Intro Ancient Egyptian queen consort
A.K.A. Ashayet
Is Politician
From Egypt
Type Politics
Gender female

Relief of Ashayet from her limestone sarcophagus

Ashayetin hieroglyphs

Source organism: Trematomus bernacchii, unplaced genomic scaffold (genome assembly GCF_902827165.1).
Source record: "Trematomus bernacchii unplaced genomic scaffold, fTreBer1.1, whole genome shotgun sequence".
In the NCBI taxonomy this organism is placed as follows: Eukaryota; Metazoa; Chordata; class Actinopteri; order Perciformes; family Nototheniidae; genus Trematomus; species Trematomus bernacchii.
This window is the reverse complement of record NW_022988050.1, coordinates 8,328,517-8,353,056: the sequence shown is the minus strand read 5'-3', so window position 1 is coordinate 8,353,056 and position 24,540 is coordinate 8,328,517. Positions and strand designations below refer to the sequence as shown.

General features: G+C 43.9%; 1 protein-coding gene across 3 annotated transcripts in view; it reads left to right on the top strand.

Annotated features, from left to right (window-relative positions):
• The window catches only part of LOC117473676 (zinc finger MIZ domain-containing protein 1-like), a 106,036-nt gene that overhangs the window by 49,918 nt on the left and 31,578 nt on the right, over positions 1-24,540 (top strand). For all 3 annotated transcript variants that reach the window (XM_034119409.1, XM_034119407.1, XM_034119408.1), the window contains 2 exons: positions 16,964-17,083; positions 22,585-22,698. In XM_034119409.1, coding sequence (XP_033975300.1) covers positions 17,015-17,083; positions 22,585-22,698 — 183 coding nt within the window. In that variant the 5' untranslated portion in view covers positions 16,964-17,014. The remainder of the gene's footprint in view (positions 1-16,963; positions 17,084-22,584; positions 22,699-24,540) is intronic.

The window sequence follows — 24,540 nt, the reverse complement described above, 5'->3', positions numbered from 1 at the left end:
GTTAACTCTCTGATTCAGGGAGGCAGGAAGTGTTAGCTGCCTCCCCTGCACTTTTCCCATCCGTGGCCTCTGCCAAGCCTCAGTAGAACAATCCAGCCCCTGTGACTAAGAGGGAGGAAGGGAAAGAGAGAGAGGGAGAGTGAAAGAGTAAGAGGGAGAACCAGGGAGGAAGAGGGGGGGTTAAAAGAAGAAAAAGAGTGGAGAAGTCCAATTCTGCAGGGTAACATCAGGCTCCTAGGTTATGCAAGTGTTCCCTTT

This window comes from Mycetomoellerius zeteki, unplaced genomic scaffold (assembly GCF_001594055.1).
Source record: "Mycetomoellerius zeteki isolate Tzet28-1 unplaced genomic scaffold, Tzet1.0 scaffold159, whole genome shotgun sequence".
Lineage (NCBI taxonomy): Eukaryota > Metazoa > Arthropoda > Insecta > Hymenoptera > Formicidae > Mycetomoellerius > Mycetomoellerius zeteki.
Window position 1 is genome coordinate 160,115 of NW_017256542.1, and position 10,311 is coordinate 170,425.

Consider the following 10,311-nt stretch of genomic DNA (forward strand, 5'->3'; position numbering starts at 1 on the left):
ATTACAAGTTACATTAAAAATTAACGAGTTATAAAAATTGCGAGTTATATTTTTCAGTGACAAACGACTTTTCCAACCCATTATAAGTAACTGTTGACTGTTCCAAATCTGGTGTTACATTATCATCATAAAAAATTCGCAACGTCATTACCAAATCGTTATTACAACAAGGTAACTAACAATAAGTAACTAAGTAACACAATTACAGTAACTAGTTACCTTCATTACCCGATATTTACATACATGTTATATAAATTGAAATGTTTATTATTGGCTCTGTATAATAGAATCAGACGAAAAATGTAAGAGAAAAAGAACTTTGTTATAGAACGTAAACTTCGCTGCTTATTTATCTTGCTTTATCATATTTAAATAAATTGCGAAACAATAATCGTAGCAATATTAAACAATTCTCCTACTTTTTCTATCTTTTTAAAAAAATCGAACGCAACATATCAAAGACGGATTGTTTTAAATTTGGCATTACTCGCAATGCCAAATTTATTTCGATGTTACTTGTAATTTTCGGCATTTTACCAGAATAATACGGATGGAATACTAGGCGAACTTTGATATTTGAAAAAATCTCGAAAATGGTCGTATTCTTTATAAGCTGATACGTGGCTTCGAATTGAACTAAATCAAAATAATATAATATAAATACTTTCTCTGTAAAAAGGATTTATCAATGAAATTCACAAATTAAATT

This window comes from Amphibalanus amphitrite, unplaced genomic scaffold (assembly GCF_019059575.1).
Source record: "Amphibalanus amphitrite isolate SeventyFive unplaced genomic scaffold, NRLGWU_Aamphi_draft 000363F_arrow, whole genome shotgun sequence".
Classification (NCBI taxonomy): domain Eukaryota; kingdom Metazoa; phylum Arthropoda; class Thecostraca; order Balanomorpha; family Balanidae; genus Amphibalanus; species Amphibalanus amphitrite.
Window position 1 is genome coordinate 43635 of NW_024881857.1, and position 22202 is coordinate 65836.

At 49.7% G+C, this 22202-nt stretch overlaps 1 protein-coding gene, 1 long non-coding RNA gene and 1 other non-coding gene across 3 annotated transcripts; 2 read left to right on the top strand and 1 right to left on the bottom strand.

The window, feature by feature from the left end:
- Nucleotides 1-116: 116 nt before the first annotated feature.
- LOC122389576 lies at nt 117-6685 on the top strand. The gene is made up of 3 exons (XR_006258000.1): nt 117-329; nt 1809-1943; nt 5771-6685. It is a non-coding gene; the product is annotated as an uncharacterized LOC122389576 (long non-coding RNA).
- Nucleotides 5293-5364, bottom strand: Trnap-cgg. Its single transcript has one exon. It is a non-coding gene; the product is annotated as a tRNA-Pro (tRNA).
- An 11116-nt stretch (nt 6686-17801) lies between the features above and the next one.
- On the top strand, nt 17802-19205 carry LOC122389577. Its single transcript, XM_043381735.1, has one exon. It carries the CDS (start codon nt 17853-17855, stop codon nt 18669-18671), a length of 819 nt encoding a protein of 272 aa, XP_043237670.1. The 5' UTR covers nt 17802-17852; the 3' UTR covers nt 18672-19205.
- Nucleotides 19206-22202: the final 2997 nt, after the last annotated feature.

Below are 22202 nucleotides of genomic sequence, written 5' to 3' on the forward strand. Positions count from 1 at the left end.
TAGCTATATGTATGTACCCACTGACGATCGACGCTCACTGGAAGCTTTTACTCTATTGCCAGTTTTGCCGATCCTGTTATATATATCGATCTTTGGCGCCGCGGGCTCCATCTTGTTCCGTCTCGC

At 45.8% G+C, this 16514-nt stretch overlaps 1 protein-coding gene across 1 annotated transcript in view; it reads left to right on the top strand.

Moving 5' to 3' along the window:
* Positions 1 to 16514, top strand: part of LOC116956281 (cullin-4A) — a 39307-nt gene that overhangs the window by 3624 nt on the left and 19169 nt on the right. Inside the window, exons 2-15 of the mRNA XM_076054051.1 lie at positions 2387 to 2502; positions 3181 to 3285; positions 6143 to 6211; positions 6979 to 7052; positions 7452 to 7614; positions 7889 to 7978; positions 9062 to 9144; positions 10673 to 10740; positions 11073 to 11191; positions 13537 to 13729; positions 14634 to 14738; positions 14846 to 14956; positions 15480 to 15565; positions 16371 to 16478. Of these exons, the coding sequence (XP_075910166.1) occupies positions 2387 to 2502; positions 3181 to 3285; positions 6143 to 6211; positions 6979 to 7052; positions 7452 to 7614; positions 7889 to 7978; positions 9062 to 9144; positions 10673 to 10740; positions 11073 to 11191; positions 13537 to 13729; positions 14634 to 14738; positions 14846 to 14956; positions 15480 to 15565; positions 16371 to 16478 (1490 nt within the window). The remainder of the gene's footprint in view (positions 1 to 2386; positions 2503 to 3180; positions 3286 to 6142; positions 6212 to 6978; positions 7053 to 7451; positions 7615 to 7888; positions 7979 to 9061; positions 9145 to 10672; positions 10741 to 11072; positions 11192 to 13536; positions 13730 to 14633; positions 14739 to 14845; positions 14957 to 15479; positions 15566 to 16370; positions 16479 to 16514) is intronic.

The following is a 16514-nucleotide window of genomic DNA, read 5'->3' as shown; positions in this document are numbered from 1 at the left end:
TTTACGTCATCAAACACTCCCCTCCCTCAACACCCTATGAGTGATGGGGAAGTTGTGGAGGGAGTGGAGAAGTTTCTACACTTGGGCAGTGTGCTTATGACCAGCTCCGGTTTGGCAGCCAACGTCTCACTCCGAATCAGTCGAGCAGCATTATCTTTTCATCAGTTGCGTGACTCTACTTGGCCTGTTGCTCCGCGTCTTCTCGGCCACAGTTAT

Ashayet or Ashait was an ancient Egyptian queen consort, a lower ranking wife of Pharaoh Mentuhotep II of the 11th dynasty. Her tomb (DBXI.17) and small decorated chapel were found in her husband's Deir el-Bahari temple complex, behind the main building, along with the tombs of five other ladies, Henhenet, Kawit, Kemsit, Sadeh and Mayet. Ashayet was the oldest of them, she was about 22 years old when she died. She and three other women of the six bore queenly titles, and most of them were priestesses of Hathor, so it is possible that they were buried there as part of the goddess's cult, but it is also possible that they were the daughters of nobles the king wanted to keep an eye upon. Ashayet's stone sarcophagus is one of the better known artifacts of this period. It included a wooden coffin with the queen's body. A wooden statue of hers was also found in the tomb. Her mummy, sarcophagus and coffin are now in the Egyptian Museum in Cairo. Her titles were: King's Beloved Wife (ḥmt-nỉswt mrỉỉ.t=f ), King's Sole Ornament (ẖkr.t-nỉswt wˁtỉ.t), Priestess of Hathor (ḥm.t-nṯr ḥwt-ḥrw), Priestess of Hathor, great of kas, foremost in her places (ḥm.t-nṯr ḥwt-ḥrw wr.t m [k3.w]=s ḫntỉ.t m swt=s), Priestess of Hathor, great of kas, foremost in her places, Lady of Dendera (ḥm.t-nṯr ḥwt-ḥrw nb.t ỉwn.t wr.t k3.w=s ḫntỉ.t m swt=s).


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